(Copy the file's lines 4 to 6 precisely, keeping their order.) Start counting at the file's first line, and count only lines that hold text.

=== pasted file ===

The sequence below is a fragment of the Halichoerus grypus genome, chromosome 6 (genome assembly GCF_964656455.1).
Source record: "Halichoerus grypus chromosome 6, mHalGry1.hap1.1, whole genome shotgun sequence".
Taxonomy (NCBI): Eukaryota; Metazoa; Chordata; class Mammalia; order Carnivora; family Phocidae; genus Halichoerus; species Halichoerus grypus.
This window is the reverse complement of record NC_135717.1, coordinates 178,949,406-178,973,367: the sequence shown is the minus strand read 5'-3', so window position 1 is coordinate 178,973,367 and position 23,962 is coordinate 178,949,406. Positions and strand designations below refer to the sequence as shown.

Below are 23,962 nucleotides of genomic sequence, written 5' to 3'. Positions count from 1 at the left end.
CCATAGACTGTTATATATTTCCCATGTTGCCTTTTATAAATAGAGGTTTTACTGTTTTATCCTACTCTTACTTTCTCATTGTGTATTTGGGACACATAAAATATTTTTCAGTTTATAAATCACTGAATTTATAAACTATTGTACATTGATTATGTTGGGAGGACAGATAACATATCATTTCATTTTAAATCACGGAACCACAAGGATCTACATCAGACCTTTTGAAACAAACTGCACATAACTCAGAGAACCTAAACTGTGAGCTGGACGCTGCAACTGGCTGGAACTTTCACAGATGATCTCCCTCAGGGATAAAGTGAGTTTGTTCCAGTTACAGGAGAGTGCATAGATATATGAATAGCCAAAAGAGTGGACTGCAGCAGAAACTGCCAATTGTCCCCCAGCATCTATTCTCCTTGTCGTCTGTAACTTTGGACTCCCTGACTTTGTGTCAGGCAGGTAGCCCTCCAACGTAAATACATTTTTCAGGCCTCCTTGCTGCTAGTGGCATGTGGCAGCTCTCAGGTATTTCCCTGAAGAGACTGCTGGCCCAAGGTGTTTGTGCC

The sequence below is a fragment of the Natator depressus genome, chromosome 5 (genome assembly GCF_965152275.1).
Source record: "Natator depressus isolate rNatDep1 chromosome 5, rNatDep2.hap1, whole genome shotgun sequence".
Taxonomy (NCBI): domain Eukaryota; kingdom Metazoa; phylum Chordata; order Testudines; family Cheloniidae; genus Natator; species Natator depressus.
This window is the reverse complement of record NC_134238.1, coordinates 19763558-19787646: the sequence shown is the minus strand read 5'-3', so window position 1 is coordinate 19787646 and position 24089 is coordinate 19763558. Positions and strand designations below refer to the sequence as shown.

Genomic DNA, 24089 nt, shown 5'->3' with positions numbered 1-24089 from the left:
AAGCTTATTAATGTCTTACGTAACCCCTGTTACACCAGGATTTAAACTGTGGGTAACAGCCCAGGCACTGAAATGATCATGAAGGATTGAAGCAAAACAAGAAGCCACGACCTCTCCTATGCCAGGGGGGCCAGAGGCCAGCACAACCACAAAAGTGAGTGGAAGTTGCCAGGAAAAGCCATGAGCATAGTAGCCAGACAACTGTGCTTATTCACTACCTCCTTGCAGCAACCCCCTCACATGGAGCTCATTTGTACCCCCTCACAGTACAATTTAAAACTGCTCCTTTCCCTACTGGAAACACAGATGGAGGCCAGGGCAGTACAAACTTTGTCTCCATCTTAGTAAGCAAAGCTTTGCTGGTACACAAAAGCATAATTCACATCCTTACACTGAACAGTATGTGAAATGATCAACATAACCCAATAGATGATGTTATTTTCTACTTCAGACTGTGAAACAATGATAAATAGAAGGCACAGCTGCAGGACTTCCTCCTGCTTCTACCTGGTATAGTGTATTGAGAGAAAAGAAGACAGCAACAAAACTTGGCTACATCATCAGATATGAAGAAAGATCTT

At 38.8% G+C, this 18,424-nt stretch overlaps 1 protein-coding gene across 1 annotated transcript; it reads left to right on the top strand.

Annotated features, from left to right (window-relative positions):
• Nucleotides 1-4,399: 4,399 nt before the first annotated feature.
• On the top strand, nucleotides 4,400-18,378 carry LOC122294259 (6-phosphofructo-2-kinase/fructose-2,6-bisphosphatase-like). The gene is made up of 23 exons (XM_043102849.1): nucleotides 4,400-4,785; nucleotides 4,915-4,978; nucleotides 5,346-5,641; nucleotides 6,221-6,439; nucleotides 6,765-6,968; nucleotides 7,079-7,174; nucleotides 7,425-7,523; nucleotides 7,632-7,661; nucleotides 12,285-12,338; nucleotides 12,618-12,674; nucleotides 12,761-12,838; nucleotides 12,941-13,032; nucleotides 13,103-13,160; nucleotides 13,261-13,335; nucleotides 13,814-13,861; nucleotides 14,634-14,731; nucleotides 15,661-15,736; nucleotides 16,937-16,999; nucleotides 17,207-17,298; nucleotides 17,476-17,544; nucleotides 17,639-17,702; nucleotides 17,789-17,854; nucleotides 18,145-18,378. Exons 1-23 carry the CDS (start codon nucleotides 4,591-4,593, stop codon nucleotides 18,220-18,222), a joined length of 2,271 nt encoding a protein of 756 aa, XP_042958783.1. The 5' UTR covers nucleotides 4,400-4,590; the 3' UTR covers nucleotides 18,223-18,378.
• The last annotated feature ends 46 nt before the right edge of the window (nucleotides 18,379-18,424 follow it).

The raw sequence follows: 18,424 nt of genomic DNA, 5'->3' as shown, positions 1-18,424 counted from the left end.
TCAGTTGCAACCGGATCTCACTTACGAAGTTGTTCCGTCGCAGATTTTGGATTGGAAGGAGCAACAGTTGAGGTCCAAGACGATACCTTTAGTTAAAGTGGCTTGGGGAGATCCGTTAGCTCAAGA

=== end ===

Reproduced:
This window is the reverse complement of record NC_135717.1, coordinates 178,949,406-178,973,367: the sequence shown is the minus strand read 5'-3', so window position 1 is coordinate 178,973,367 and position 23,962 is coordinate 178,949,406. Positions and strand designations below refer to the sequence as shown.

Below are 23,962 nucleotides of genomic sequence, written 5' to 3'. Positions count from 1 at the left end.
CCATAGACTGTTATATATTTCCCATGTTGCCTTTTATAAATAGAGGTTTTACTGTTTTATCCTACTCTTACTTTCTCATTGTGTATTTGGGACACATAAAATATTTTTCAGTTTATAAATCACTGAATTTATAAACTATTGTACATTGATTATGTTGGGAGGACAGATAACATATCATTTCATTTTAAATCACGGAACCACAAGGATCTACATCAGACCTTTTGAAACAAACTGCACATAACTCAGAGAACCTAAACTGTGAGCTGGACGCTGCAACTGGCTGGAACTTTCACAGATGATCTCCCTCAGGGATAAAGTGAGTTTGTTCCAGTTACAGGAGAGTGCATAGATATATGAATAGCCAAAAGAGTGGACTGCAGCAGAAACTGCCAATTGTCCCCCAGCATCTATTCTCCTTGTCGTCTGTAACTTTGGACTCCCTGACTTTGTGTCAGGCAGGTAGCCCTCCAACGTAAATACATTTTTCAGGCCTCCTTGCTGCTAGTGGCATGTGGCAGCTCTCAGGTATTTCCCTGAAGAGACTGCTGGCCCAAGGTGTTTGTGCC